A day removed from the debut of its first software-as-a-service (SaaS)
SAP CEO Henning Kagermann on Wednesday called Business By Design “the most important announcement I’ve made in my career.”
And it’s easy to understand why.
Earlier this year, Kagermann impressed shareholders with a bold prediction that SAP would grow its total customer base from 39,000 to more than 100,000 by 2010. Much of that growth, he said, will come from small- and mid-sized businesses (SMB), the very market SAP has spent an estimated $500 million thus far to address with Business By Demand.
Kagermann, along with fending off Oracle’s relentless, acquisition-fueled assault on SAP’s enterprise-application supremacy, also faces the daunting challenge of winning over investors who want to know why Oracle’s stock has appreciated roughly 24 percent in the past year compared to just nine percent for SAP shares.
Peter Goldmacher, an equity analyst at Cowen & Co., reiterated his “underperform” rating on SAP shares and said that while he agrees with SAP’s assessment that there is a tremendous opportunity in the SMB software market, “we have a hard time seeing how this product will drive material revenue growth or margin expansion.”
Goldmacher added that “over time, we are concerned that this product and distribution model could compete…with SAP’s higher-end offerings.” He added that Business By Design might be “too horizontal to sell into the mid-market, particularly the low end of the mid-market which demands a high degree of vertical expertise.”
While SAP representatives were unavailable to comment on concerns raised by Goldmacher and other Wall Street and software industry analysts, it’s safe to say the world’s largest enterprise software vendor was hoping for a decidedly more positive reaction to its first foray into the on-demand software market.
Business By Design features a broad range of intuitive
Dan Sholler, an enterprise software analyst at Gartner, said that projection represents a best-case scenario.
“SAP itself says the addressable market for Business By Design is about 600,000 customers,” he said in an interview with InternetNews.com. “They made that extravagant prediction of 100,000 [total] customers by 2010 and they already have about 40,000. So to reach their goal, they’re going to have to get 10 percent of this new addressable market. I don’t know if they can considering they only hold about 14 percent to 15 percent—maybe even less—of the large enterprise market where it’s the 800-pound gorilla. And this is a whole new market, a new model and a new channel that, so far, doesn’t even exist.”
When pressed to quantify just how concerned he is about the potential for Business By Demand to confuse customers and compete with SAP’s bread-and-butter ERP 6 software suite, Cowen & Co.’s Goldmacher said “serious enough to write a note to Wall Street addressing it as a concern.” Meanwhile, Andy Miedler, an equity analyst with Edward Jones & Co., called SAP’s on-demand service a “first mover” but warned SAP will find attracting new customers to this model “doesn’t come fast and it doesn’t come cheap.”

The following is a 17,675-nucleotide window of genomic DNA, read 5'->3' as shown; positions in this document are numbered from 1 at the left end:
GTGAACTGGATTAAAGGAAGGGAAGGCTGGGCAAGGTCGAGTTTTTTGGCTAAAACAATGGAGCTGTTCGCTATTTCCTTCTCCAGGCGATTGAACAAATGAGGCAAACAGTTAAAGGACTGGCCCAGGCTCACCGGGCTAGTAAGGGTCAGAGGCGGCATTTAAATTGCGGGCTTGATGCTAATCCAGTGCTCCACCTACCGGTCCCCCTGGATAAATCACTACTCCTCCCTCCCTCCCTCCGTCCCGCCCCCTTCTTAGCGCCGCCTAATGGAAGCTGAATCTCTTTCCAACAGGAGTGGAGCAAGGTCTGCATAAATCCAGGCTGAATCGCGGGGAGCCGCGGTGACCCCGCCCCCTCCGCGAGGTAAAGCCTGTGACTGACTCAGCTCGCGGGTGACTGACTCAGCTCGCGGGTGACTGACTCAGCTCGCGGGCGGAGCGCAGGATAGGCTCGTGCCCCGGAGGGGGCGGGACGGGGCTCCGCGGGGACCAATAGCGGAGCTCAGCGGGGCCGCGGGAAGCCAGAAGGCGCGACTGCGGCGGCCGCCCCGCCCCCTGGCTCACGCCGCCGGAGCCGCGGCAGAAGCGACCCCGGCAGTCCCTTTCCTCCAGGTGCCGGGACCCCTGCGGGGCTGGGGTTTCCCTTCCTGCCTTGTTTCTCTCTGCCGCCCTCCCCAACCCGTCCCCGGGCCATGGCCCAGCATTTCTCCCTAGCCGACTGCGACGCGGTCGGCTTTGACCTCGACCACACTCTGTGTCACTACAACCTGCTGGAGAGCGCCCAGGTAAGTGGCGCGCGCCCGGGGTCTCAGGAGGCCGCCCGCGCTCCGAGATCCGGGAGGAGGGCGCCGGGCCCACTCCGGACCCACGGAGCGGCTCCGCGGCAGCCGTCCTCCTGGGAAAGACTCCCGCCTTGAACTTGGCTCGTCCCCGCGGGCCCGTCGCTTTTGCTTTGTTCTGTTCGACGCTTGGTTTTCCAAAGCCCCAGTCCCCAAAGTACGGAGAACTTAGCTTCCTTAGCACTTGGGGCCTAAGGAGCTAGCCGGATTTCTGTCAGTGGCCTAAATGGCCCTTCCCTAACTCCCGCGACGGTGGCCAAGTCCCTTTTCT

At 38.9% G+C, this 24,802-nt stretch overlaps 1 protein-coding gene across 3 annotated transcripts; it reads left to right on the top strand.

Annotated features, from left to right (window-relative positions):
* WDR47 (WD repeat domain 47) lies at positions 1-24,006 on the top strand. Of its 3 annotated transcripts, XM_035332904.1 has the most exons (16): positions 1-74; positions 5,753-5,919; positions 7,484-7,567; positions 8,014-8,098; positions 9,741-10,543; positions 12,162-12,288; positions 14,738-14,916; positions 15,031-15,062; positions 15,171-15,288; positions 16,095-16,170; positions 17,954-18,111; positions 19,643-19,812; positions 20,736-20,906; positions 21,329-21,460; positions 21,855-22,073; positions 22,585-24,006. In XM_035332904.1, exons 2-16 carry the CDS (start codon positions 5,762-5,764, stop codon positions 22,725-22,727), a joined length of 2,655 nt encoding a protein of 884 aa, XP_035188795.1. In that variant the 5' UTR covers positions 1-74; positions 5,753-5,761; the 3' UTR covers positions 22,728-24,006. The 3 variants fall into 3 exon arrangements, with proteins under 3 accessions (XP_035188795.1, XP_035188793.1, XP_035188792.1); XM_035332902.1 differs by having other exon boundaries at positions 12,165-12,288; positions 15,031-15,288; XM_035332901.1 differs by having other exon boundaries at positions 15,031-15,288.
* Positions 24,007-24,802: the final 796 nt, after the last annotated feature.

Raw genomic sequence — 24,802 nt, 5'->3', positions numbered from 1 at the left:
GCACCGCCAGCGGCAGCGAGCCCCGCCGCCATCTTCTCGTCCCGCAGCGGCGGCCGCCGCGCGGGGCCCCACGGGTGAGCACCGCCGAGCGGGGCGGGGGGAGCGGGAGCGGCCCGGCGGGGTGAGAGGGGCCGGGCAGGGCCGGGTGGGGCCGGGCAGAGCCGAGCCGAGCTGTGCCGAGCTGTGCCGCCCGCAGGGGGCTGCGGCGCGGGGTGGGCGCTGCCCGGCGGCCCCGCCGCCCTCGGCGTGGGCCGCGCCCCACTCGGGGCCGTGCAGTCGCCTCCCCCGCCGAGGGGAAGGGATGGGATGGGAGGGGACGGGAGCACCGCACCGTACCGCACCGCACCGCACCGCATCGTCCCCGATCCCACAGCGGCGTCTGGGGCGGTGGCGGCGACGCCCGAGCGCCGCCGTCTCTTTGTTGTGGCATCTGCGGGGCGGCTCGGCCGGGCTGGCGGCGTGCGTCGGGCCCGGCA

Salesforce.com CEO Marc Benioff would surely disagree with Miedler’s “first mover” characterization.
On Monday, Salesforce.com, which now has more than 900,000 subscribers tapping into its on-demand business application service, showed off Force.com during its Dreamforce 2007 conference. Force.com takes the SaaS model to the next level, providing an on-demand application development platform that could extend Salesforce.com’s subscriber base beyond traditional business software users.
Opening minds to the SaaS model
“I feel like sending Henning Kagermann a fruit basket today,” Bruce Francis, Salesforce.com’s vice president of corporate strategy, said in an interview with InternetNews.com. “This is a fantastic thing. What SAP is doing is confusing their customer base and opening minds and markets for the SaaS model.”
Francis said Business By Design puts SAP in a precarious position, not only with its existing enterprise customers but also within the rank and file of its organization.
“SAP has it baked into its DNA to sell perpetual license software and maintenance,” he said. “It’s what their sales and engineering people do. If I’m an SAP account executive, what do I sell? This SaaS product or the perpetual license software? And if you’re a customer, you’re even more confused. What it tells you is that SAP doesn’t really believe in this model.”
Gartner’s Sholler said it’s clear Business By Design is still a work in progress, adding “I have no doubt SAP is going to sell a bunch of this stuff.”
However, he said “the biggest problem is going to be the channel. SAP is trying to do two things: build a new channel for a new customer they’ve never reached before and ask the channel to operate this volume sales model. Channel development—and they’ve done a good job of building it out in the past—is going to be the real key.”